Plans to turn a controversial landfill site into Scotland's largest urban forest have been approved by Glasgow City Council.
The landfill site will be turned into an urban woodland
Hundreds of thousands of trees will be planted on the 93 hectare site, the size of 600 football pitches, near the M74 at Mount Vernon in east Glasgow.
It is hoped that cash for the £1.5m project at the Paterson's landfill site will come from a Landfill Tax scheme.
Campaigners have opposed the landfill site on health grounds for years.
The council said it had conducted a survey which found that 94% of local residents "strongly backed" the proposals for redevelopment.
Ballieston MSP Margaret Curran said she was "delighted" by the plans.
Ms Curran said: "We all know the real concerns in the local community and this represents a very important step forward which has widespread local support and represents an important step in the regeneration of the area."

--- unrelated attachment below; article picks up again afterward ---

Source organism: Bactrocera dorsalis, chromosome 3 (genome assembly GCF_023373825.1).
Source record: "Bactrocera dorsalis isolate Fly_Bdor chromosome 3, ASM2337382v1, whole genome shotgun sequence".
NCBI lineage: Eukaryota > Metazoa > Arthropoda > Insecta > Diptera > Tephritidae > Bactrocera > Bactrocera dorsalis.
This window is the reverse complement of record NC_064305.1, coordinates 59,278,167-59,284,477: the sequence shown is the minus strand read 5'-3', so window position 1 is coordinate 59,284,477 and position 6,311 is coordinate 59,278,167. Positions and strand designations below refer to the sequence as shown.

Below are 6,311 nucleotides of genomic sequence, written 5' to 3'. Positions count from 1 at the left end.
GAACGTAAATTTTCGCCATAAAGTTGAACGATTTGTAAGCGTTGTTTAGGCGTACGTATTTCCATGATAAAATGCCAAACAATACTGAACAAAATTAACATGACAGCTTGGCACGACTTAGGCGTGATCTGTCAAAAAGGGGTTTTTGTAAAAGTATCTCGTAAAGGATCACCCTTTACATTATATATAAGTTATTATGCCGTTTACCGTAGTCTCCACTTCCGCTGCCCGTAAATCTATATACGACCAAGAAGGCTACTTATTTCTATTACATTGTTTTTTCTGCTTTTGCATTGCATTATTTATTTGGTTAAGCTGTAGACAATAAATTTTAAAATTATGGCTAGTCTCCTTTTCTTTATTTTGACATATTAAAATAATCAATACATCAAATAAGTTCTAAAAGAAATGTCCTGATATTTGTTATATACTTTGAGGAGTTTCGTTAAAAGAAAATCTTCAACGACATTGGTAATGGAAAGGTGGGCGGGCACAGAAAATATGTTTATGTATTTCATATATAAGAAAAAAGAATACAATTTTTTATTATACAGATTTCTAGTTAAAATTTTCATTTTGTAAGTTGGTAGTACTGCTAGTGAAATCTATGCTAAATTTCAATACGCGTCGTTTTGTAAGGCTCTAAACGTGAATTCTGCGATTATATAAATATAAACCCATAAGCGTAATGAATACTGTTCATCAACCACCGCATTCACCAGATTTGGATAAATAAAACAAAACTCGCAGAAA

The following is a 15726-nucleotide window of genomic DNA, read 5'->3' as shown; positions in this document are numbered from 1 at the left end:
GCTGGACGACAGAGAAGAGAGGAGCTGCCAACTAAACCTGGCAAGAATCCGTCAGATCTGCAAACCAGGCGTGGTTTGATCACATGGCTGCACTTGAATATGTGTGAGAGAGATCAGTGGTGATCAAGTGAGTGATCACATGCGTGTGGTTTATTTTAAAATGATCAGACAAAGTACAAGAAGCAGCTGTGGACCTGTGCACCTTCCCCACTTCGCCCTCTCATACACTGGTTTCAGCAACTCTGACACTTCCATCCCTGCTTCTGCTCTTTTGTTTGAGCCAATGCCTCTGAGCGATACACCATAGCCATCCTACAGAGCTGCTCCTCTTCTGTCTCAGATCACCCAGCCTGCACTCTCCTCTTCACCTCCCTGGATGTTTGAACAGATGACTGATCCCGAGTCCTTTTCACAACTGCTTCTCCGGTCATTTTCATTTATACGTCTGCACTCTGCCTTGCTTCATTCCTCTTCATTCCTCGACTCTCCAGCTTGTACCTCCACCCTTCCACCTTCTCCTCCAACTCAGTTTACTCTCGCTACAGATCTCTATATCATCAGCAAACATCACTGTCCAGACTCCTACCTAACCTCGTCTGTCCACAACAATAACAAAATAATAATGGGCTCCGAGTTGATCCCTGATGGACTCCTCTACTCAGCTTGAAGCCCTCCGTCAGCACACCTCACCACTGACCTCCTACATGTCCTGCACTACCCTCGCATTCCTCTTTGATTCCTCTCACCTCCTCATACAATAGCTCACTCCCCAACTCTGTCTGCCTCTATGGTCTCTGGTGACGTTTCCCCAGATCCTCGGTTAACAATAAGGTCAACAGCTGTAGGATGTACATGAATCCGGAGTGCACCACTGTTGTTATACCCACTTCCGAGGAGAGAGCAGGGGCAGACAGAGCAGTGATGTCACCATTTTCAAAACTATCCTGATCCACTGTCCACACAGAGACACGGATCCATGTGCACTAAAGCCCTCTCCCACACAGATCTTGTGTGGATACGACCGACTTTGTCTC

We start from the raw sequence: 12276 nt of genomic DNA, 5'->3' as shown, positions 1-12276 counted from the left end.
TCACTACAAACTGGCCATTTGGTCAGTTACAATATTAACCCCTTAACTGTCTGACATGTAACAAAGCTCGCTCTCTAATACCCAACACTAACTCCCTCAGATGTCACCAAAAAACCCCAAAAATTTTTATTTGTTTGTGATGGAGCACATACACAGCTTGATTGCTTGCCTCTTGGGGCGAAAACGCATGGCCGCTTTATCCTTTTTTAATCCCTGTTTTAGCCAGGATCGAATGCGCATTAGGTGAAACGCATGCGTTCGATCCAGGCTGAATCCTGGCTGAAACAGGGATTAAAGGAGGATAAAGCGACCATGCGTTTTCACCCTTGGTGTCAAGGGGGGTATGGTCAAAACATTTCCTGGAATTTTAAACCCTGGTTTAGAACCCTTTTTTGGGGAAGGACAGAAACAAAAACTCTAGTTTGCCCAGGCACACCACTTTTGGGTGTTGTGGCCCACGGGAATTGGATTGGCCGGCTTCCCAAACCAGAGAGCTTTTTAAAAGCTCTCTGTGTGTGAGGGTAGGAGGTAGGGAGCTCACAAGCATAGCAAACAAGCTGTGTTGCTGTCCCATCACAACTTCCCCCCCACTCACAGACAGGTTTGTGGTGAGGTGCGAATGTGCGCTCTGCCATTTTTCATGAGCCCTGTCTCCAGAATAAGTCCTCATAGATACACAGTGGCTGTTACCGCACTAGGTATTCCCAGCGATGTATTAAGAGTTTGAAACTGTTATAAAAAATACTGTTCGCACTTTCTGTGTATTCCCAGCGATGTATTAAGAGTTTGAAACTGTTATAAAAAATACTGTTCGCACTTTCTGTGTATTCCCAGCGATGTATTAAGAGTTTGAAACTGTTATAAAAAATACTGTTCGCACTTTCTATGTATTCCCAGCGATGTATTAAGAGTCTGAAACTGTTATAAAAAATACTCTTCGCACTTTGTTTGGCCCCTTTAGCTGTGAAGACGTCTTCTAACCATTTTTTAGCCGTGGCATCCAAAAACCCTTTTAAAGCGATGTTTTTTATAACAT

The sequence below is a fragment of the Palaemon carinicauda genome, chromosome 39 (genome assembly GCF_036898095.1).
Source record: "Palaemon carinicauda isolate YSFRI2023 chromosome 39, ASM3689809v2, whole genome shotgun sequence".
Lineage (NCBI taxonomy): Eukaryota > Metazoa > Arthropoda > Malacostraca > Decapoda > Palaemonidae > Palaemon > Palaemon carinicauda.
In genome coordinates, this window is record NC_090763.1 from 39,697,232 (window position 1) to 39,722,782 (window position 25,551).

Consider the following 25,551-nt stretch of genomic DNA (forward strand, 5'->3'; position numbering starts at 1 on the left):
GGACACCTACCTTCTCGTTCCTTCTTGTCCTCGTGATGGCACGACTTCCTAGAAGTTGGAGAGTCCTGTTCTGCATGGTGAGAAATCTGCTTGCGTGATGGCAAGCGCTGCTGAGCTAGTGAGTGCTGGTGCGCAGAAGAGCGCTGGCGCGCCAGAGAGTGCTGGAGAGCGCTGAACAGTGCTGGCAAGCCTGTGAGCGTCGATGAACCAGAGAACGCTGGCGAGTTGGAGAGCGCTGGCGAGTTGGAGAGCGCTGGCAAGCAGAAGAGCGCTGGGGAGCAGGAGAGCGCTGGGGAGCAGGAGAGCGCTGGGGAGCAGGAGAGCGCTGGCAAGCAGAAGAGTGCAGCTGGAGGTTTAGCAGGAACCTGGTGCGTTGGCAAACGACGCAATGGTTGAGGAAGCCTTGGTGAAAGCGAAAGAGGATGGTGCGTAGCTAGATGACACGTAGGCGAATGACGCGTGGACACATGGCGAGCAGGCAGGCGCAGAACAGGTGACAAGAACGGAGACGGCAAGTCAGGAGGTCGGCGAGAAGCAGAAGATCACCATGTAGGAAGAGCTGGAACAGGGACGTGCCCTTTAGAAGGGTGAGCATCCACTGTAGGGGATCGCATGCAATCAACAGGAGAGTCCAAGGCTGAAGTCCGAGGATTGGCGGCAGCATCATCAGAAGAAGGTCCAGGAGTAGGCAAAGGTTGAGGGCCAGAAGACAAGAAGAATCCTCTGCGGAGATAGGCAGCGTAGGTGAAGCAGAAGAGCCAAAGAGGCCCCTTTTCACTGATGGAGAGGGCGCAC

Mount Vernon councillor Euan McLeod said the project was one of the most "ambitious" in the world in terms of greenbelt regeneration.
He added: "This will create the biggest urban forest in the UK and it will be even larger than Bellahouston Park, or Kelvingrove and Tollcross Park combined."
The extraction of sand and gravel, and infill with waste, has been carried out at the site for more than 30 years.
Paterson's had considered turning the site into agricultural land but this was not deemed viable.
The redevelopment is expected to take six years to complete.
It is unlikely that public access to woodland walkways will be granted before this time.
Gases from the landfill waste are expected to be generated for up to 30 years.
It is currently pumped from the site by a series of gas wells and pipelines and transferred to the National Grid.
Baillieston councillor Robert MacBean said: "It comes as no surprise that local people are fully endorsing this but the council has to agree the restoration strategy and monitor its implementation.
"I strongly believe that other areas could benefit from this type of environmental regeneration and that we will see even more urban forestry introduced around our city."